Note: April 10, 2023 will mark the 50th anniversary of the first game at Royals/Kauffman Stadium. Each week, I will look at one memorable moment in stadium history, with the top moment revealed on April 10, 2023. Missed an entry? You can find past ones here.
Of course, Kauffman Stadium wasn’t always Kauffman Stadium. For the first 20 years of its life, it was Royals Stadium. Nothing wrong with that name; to me, it’s much better than something boring like Municipal Stadium or Metropolitan Stadium. At least you know who’s playing there.
Ewing Kauffman was always a visionary. He started a pharmaceutical company in his garage and built it into a giant. He wasn’t a big baseball fan, but he understood how important a team could be to a city, so he stepped up when city leaders were looking for an owner. Knowing that, even when the salary scale in baseball was much smaller, his small-market team needed to depend on finding and developing talent, he led the team to start the Royals Academy. But in 1993, suffering from cancer, he didn’t need to be a visionary to know it was time to plan for the future of his franchise.
First, Kauffman announced a succession plan for the team after his death, aimed at keeping the Royals in Kansas City. Then he accepted the decision to place him in the team’s Hall of Fame. And finally, he consented to having his name placed on the stadium. The idea had been floated before, but Kauffman had always shot it down. But now, he agreed to it.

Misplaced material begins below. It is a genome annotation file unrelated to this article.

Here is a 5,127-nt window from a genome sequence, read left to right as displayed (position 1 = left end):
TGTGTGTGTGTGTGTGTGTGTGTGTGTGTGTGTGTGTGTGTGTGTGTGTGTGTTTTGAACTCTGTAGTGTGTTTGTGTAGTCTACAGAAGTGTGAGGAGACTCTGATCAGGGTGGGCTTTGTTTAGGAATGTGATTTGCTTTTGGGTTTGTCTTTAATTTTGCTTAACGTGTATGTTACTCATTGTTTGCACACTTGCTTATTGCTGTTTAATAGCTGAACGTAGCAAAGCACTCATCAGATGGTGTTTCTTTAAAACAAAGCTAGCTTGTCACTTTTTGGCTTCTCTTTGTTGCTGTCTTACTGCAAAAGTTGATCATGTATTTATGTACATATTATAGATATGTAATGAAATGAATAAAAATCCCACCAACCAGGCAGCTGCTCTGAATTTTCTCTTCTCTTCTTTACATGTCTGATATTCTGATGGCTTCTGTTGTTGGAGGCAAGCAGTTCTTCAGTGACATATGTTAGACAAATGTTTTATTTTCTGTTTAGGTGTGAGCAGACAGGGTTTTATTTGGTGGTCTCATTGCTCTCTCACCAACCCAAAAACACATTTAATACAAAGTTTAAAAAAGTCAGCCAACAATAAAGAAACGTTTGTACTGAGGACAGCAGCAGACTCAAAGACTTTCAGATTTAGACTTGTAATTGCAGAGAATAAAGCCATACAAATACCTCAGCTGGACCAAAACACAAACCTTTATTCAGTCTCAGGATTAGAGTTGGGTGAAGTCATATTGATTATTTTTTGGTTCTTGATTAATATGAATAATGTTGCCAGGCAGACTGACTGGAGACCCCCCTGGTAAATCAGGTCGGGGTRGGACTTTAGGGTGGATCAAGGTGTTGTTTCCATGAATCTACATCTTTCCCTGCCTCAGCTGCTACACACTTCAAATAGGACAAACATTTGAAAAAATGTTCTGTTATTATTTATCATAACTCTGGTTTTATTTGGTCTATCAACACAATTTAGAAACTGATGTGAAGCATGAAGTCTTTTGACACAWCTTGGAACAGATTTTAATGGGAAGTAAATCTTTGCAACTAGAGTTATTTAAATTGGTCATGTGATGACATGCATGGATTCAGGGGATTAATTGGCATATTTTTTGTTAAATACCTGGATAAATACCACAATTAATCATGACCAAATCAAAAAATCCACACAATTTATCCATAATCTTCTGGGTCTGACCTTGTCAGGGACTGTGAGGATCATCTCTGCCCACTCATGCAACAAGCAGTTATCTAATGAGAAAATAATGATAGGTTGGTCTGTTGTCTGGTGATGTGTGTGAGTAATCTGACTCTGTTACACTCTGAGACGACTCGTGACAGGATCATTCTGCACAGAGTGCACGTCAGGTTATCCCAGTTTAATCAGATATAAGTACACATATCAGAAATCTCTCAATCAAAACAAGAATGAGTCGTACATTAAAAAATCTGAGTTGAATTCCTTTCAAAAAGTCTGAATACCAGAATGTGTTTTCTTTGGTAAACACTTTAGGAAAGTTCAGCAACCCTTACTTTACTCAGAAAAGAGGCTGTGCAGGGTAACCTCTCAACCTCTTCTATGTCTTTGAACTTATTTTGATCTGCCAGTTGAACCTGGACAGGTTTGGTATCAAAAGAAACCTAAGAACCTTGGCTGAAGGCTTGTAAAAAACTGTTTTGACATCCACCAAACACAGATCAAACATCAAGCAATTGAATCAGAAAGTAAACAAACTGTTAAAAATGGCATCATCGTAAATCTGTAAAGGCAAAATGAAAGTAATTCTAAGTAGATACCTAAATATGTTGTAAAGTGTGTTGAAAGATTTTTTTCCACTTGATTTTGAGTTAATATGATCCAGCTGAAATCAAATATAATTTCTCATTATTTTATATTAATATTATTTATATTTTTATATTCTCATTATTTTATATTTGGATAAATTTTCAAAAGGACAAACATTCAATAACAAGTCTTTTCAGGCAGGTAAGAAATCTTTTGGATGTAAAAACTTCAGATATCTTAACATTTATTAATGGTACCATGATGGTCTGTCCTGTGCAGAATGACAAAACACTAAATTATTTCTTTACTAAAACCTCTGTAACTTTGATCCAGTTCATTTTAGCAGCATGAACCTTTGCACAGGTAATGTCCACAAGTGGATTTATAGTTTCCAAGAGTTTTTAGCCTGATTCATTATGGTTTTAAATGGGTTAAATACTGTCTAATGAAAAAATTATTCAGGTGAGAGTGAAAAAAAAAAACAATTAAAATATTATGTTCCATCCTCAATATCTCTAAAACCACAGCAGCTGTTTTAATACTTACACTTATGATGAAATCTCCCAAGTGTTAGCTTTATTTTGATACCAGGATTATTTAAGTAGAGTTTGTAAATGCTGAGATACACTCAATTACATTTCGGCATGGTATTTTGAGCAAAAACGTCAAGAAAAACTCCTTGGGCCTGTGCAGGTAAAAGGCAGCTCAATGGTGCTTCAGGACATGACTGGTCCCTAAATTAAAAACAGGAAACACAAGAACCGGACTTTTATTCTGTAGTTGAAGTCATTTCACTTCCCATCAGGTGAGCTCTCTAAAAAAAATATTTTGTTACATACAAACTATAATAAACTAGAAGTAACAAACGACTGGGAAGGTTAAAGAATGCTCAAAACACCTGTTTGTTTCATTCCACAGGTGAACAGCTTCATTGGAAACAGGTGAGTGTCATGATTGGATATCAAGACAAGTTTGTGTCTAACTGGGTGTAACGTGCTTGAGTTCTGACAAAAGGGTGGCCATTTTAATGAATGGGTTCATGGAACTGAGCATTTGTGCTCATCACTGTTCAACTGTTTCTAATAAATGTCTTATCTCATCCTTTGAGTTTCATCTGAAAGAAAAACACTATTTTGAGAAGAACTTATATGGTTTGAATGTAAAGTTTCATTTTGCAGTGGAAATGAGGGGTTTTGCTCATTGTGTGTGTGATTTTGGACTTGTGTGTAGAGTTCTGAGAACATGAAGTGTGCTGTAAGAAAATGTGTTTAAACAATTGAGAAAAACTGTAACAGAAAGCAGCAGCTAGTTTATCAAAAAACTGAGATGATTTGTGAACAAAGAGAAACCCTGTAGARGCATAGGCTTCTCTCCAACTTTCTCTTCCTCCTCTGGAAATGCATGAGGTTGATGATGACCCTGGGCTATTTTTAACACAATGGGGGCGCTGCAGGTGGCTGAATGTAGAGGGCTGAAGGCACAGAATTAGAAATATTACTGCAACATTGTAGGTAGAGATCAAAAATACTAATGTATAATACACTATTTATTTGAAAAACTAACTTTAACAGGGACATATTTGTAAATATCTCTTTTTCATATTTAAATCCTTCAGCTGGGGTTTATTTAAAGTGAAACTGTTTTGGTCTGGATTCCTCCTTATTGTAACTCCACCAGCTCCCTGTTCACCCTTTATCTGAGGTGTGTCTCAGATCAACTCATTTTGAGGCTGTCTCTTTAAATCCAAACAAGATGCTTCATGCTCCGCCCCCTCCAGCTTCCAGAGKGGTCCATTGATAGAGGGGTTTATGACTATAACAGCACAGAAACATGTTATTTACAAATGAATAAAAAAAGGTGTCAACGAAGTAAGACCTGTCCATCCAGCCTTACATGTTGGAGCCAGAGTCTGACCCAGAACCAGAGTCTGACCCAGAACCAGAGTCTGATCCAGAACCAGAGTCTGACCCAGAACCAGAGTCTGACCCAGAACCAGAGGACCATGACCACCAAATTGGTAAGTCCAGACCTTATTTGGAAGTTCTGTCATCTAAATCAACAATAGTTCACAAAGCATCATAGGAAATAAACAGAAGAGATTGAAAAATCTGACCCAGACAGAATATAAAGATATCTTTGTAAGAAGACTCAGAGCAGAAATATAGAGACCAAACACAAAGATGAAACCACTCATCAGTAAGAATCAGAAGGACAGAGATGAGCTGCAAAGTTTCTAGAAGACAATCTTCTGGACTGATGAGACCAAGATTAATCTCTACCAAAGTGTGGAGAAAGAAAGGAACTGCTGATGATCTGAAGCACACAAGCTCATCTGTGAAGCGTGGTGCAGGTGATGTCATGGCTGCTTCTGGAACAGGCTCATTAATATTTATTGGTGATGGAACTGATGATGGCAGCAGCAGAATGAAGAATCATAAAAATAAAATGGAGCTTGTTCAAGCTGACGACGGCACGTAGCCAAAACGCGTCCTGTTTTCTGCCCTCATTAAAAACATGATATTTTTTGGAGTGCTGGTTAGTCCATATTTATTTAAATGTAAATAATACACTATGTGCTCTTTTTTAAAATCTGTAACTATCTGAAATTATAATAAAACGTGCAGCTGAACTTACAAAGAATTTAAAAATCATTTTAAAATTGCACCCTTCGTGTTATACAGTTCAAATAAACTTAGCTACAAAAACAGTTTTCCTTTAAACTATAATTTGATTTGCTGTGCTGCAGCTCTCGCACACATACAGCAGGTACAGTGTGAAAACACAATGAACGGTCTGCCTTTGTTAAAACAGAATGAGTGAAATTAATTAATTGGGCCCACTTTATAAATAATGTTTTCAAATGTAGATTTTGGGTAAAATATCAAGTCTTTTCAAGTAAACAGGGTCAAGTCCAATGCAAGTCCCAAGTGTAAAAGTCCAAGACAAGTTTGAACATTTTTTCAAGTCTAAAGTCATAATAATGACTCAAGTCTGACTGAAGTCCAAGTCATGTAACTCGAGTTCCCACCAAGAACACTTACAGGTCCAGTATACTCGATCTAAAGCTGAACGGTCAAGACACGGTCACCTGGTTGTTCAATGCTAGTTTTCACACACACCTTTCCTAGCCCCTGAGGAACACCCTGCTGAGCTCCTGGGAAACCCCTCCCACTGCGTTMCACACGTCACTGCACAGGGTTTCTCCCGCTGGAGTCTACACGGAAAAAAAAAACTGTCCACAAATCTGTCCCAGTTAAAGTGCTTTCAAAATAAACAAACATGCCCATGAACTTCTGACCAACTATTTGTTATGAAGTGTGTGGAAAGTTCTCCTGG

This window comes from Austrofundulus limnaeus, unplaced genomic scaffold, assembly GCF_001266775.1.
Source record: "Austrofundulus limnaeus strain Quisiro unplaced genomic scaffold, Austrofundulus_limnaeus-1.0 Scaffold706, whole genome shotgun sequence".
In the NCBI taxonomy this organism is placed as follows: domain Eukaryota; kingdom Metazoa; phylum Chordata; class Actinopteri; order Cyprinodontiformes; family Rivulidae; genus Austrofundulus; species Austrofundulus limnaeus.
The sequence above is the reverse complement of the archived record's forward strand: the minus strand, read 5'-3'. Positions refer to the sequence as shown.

Still, the stadium name change was delayed a couple of weeks. The Jackson County Sports Authority approved a resolution supporting the name change in early June. The Jackson County Legislature, which actually had the authority to change the name, followed suit, and Jackson County Executive Marsha Murphy signed an executive order to change the name.
Seemingly on board at first, Kauffman asked for a couple more weeks to think it over. But public pressure, and probably a bit more pressure from Muriel Kauffman (“He said he never wanted anything named after him that had bricks and mortar,” she said. “I told him, ‘There’s a baseball diamond there, dear.’”) led to him relenting.
On July 2, 1993, the name change finally became official. The team held a brief pregame ceremony, but the guest of honor wasn’t there. His fight against cancer left him too weak to attend. Less than a month later, Kauffman passed away. But this night was a celebration of the man who brought baseball back to Kansas City and did everything he could to keep it there.
The team obliged. They had started the season 1-7, then climbed back into the race and held first place for a couple of weeks in June. They cooled off a bit, but still returned home from a 1-5 road trip just 1.5 games out (with a 38-38 record; the AL West was not exactly a juggernaut). Facing the AL East-leading Toronto Blue Jays, the Royals scored two runs in the first on a George Brett walk, Wally Joyner triple, and Mike Macfarlane single. Hipolito Pichardo scattered seven hits over seven innings, although Toronto scored two unearned runs in the second. With the score still tied at 2-2 in the bottom of the ninth, Brian McRae led off with an infield single. Brett walked, and Gary Gaetti put down a bunt. Blue Jays third baseman Luis Sojo fielded it but his throw to first hit Gaetti in the back, and McRae raced home with the winning run. The Royals were 1-0 at Kauffman Stadium.